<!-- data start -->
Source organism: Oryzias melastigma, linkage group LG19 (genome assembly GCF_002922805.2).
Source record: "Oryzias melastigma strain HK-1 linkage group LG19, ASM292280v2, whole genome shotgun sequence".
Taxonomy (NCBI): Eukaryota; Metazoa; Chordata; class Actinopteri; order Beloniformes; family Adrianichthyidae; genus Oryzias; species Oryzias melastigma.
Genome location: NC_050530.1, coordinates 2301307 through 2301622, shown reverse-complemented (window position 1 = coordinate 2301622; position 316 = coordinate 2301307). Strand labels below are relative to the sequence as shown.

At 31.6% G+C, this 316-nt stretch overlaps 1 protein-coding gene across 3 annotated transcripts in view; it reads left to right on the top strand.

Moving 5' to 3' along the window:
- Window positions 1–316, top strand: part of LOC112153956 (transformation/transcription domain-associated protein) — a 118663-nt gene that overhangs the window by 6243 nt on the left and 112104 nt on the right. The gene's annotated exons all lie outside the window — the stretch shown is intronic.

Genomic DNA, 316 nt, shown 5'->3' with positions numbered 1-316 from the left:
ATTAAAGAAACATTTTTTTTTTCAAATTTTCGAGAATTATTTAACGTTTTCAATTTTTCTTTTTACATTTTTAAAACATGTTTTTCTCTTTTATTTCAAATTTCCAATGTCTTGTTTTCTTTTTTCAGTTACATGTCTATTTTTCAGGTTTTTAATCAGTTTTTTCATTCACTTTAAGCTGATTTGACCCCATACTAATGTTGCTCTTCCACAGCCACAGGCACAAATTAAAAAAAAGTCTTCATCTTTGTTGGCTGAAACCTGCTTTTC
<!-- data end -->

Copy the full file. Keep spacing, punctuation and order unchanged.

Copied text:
Source organism: Oryzias melastigma, linkage group LG19 (genome assembly GCF_002922805.2).
Source record: "Oryzias melastigma strain HK-1 linkage group LG19, ASM292280v2, whole genome shotgun sequence".
Taxonomy (NCBI): Eukaryota; Metazoa; Chordata; class Actinopteri; order Beloniformes; family Adrianichthyidae; genus Oryzias; species Oryzias melastigma.
Genome location: NC_050530.1, coordinates 2301307 through 2301622, shown reverse-complemented (window position 1 = coordinate 2301622; position 316 = coordinate 2301307). Strand labels below are relative to the sequence as shown.

At 31.6% G+C, this 316-nt stretch overlaps 1 protein-coding gene across 3 annotated transcripts in view; it reads left to right on the top strand.

Moving 5' to 3' along the window:
- Window positions 1–316, top strand: part of LOC112153956 (transformation/transcription domain-associated protein) — a 118663-nt gene that overhangs the window by 6243 nt on the left and 112104 nt on the right. The gene's annotated exons all lie outside the window — the stretch shown is intronic.

Genomic DNA, 316 nt, shown 5'->3' with positions numbered 1-316 from the left:
ATTAAAGAAACATTTTTTTTTTCAAATTTTCGAGAATTATTTAACGTTTTCAATTTTTCTTTTTACATTTTTAAAACATGTTTTTCTCTTTTATTTCAAATTTCCAATGTCTTGTTTTCTTTTTTCAGTTACATGTCTATTTTTCAGGTTTTTAATCAGTTTTTTCATTCACTTTAAGCTGATTTGACCCCATACTAATGTTGCTCTTCCACAGCCACAGGCACAAATTAAAAAAAAGTCTTCATCTTTGTTGGCTGAAACCTGCTTTTC